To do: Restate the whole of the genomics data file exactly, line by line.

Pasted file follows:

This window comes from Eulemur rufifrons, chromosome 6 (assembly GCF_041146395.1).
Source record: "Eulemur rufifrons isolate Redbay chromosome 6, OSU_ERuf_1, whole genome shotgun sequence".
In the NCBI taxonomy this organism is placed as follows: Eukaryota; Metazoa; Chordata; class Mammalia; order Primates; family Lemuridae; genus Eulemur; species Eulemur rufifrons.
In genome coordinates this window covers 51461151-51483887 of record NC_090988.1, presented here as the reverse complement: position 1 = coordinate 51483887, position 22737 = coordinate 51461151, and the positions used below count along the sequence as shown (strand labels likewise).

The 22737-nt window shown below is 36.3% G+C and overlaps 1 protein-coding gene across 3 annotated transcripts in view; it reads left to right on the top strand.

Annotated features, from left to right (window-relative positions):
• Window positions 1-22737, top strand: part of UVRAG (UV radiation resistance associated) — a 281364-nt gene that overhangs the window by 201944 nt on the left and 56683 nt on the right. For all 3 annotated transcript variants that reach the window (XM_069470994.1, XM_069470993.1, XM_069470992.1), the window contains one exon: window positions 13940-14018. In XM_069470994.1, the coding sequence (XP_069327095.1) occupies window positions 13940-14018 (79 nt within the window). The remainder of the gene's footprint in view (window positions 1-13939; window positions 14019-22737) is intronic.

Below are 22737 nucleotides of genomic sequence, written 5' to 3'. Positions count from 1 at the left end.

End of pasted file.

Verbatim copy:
This window comes from Eulemur rufifrons, chromosome 6 (assembly GCF_041146395.1).
Source record: "Eulemur rufifrons isolate Redbay chromosome 6, OSU_ERuf_1, whole genome shotgun sequence".
In the NCBI taxonomy this organism is placed as follows: Eukaryota; Metazoa; Chordata; class Mammalia; order Primates; family Lemuridae; genus Eulemur; species Eulemur rufifrons.
In genome coordinates this window covers 51461151-51483887 of record NC_090988.1, presented here as the reverse complement: position 1 = coordinate 51483887, position 22737 = coordinate 51461151, and the positions used below count along the sequence as shown (strand labels likewise).

The 22737-nt window shown below is 36.3% G+C and overlaps 1 protein-coding gene across 3 annotated transcripts in view; it reads left to right on the top strand.

Annotated features, from left to right (window-relative positions):
• Window positions 1-22737, top strand: part of UVRAG (UV radiation resistance associated) — a 281364-nt gene that overhangs the window by 201944 nt on the left and 56683 nt on the right. For all 3 annotated transcript variants that reach the window (XM_069470994.1, XM_069470993.1, XM_069470992.1), the window contains one exon: window positions 13940-14018. In XM_069470994.1, the coding sequence (XP_069327095.1) occupies window positions 13940-14018 (79 nt within the window). The remainder of the gene's footprint in view (window positions 1-13939; window positions 14019-22737) is intronic.

Below are 22737 nucleotides of genomic sequence, written 5' to 3'. Positions count from 1 at the left end.